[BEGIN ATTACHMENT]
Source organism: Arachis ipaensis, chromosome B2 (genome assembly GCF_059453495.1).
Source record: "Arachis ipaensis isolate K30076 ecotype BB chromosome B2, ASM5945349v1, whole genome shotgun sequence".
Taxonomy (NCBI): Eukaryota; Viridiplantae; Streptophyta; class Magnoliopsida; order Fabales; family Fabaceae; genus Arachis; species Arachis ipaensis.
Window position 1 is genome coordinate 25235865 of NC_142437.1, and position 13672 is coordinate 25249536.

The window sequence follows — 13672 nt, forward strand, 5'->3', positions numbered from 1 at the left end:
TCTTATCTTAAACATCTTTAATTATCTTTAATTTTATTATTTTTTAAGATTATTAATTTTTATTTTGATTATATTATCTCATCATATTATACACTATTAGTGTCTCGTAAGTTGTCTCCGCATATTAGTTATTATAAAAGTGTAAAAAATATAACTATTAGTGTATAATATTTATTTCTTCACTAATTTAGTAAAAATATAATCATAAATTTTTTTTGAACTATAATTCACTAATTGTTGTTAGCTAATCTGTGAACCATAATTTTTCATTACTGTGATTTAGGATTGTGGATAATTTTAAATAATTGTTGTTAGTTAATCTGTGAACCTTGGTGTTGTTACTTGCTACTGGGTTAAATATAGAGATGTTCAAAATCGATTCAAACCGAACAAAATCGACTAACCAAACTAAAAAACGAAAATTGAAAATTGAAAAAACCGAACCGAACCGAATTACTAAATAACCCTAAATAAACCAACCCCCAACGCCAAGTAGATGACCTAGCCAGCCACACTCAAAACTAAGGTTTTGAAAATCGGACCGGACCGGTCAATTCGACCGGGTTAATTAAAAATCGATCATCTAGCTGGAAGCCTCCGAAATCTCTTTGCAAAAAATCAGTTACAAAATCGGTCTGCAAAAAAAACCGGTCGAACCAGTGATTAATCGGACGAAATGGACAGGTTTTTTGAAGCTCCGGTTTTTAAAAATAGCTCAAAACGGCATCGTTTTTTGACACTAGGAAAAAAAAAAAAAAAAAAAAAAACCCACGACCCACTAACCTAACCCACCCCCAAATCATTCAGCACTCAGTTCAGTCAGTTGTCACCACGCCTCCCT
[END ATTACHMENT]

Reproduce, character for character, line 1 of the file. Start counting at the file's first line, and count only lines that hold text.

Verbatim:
Source organism: Arachis ipaensis, chromosome B2 (genome assembly GCF_059453495.1).